The study finds that the overall correlation between investment in the cryptocurrency and stock markets has surged since the early 2020s (see Chart 1). However, there have been few periods of a stable correlation during this time due to high volatility of the cryptocurrency segment. Besides, it should be taken into consideration that high volatility of cryptocurrencies was characteristic of not only the 2020s, but also previous periods (link in Russian) (see Chart 2). Our research also shows that cryptocurrencies can both increase and decrease the diversification of an investment portfolio over different periods of time.

Correlation between stock market indices and major cryptocurrencies

Based on the data we analysed, it follows that Bitcoin was responsible for significant portion of risk for the US stock portfolios until 2020 and, starting from 2020, that has been Ethereum. The increase in risks is, probably, also associated with a surge in investment through online brokers and crypto exchanges accessible to all individuals in the USA. This spurs a rapid transfer of investments and related risks across various segments of the financial market, in particular, from the stock market to the cryptocurrency market and vice versa.

Correlation between S&P 500 and Bitcoin

Cryptocurrencies as investment portfolio insurance

Is it fair to say that, due to the growing correlation of the dynamics of cryptoassets with the stock market, risks of cryptocurrencies for an investment portfolio have become different? Logically, high cryptocurrency volatility should increase the beta coefficient of cryptoassets relative to the stock market, which in turn should reduce the benefit from the diversification through investment in cryptocurrencies.

In research carried out jointly with Sergey Korsunov, we analyse (link in Russian) the effectiveness of investment diversification by asset type using factor analysis to identify the correlation between the stock and cryptocurrency markets more accurately. The research shows that, first of all, cryptomarket volatility had been gradually decreasing. For the convenience of calculations, the whole time period is divided into two intervals: from 10 March 2016 to 11 March 2020 (before the pandemic) and from 12 March 2020 to 28 February 2023. In the first interval, the average cryptocurrency volatility was close to 70% in annual terms. In the second interval, it decreased to nearly 58%, which is considerably above the average volatility of stocks (approx. 30%) and the S&P 500 Index (approx. 16%).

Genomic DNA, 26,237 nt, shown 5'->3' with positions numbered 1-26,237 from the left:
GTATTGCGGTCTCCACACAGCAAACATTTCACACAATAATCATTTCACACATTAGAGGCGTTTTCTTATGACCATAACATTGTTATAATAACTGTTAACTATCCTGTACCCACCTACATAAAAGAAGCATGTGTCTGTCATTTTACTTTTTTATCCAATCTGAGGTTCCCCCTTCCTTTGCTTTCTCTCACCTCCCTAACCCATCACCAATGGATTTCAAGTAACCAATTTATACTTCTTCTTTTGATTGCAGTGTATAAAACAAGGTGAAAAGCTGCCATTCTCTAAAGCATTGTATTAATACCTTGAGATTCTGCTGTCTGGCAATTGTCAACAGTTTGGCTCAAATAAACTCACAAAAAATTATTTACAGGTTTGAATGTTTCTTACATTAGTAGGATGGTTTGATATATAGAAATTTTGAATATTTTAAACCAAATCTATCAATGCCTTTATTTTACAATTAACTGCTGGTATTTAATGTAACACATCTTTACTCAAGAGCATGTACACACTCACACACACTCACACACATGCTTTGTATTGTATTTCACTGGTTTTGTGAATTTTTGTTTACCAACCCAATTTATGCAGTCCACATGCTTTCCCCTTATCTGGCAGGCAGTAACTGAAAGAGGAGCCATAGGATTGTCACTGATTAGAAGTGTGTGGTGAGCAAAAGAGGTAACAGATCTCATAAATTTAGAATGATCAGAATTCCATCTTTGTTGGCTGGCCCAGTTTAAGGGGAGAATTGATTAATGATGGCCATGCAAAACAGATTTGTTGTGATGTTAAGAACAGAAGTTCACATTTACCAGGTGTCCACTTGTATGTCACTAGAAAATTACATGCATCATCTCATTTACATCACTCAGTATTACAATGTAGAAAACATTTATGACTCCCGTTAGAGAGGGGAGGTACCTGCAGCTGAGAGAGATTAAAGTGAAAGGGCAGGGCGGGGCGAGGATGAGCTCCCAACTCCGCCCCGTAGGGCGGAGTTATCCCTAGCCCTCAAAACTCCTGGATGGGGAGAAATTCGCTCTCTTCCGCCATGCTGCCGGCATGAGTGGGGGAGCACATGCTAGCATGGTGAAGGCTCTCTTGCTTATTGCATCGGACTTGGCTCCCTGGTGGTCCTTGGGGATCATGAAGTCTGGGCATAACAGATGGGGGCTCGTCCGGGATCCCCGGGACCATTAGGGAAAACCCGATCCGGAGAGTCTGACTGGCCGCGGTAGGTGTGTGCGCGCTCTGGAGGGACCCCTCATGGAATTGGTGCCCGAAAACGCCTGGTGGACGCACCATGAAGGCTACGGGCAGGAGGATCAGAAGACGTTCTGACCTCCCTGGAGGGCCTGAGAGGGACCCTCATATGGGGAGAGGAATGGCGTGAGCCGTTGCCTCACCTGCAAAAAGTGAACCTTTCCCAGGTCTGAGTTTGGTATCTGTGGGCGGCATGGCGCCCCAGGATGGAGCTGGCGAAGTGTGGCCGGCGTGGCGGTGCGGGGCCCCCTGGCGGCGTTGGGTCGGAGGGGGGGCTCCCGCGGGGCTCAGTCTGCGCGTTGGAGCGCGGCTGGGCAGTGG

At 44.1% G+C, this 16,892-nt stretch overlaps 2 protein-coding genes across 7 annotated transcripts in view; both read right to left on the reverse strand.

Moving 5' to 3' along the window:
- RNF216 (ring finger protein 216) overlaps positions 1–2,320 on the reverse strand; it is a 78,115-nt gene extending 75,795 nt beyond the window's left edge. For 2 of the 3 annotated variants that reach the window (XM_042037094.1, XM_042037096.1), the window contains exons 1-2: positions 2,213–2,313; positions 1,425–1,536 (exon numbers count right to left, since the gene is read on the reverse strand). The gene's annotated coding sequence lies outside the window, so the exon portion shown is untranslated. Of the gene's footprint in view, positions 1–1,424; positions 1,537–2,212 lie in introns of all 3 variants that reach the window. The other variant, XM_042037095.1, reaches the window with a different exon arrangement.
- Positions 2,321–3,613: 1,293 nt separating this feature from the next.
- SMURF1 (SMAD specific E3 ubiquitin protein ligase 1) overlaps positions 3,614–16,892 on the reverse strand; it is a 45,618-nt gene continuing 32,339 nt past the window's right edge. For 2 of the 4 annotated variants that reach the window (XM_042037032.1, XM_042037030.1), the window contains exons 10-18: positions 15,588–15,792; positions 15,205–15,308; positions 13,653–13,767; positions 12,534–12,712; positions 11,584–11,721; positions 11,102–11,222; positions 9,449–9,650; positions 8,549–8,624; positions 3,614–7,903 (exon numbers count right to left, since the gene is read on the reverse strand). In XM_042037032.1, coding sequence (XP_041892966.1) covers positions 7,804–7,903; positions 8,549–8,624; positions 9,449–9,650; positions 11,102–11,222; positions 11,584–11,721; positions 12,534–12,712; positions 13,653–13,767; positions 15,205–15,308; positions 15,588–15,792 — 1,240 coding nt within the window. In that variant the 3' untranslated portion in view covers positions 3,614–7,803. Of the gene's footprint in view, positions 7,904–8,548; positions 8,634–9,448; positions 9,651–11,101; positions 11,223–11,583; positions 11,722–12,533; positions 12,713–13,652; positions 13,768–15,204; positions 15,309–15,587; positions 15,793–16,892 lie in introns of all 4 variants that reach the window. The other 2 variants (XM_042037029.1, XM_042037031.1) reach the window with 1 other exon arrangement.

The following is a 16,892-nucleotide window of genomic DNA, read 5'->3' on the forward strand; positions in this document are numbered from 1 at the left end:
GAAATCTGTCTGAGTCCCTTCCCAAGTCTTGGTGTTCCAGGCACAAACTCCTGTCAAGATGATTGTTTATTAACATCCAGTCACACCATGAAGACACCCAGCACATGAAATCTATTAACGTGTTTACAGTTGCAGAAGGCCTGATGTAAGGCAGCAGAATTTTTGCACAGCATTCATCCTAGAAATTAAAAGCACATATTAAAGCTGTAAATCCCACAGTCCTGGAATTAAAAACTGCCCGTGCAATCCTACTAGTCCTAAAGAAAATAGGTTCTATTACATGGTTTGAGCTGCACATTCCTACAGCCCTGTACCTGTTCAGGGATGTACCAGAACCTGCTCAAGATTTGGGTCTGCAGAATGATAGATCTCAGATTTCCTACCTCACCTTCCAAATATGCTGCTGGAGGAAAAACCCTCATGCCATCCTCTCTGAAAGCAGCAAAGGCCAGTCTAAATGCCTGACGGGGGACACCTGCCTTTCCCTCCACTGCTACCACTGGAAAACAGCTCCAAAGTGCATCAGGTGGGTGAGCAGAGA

Secondly, even taking into account the control of risks that should be considered as standard, the cryptocurrency index is characterised by substantial growth of the beta coefficient compared to stocks. The beta coefficient of cryptocurrencies relative to the stock market increased from 0.4 to almost 1.4, which significantly differs from the risk level of previous periods. A similar effect was observed in the so-called quartile portfolios that divide cryptocurrencies by class: in this case, the beta coefficient rose to 0.5–1.2.

The calculations show that cryptocurrencies have become an even less attractive asset for the average investor's investment portfolio due to higher systemic risk.

Our research leads to several important conclusions. The first one is that inherent risk factors of cryptocurrencies are similar to those of the stock market. Secondly, systemic risks surged since 2020: this is confirmed by significant growth in the beta coefficient of cryptocurrencies relative to the same indicator of the stock market. Thirdly, the mutual impact of the risks of the cryptocurrency and US stock markets increased from 2020, including because individuals had the option of simultaneous trading in all market segments. This implies that, for a strategic investor, cryptocurrencies are no longer a profitable asset for diversifying risks, as they used to be at the earlier stages of the development of crypto assets.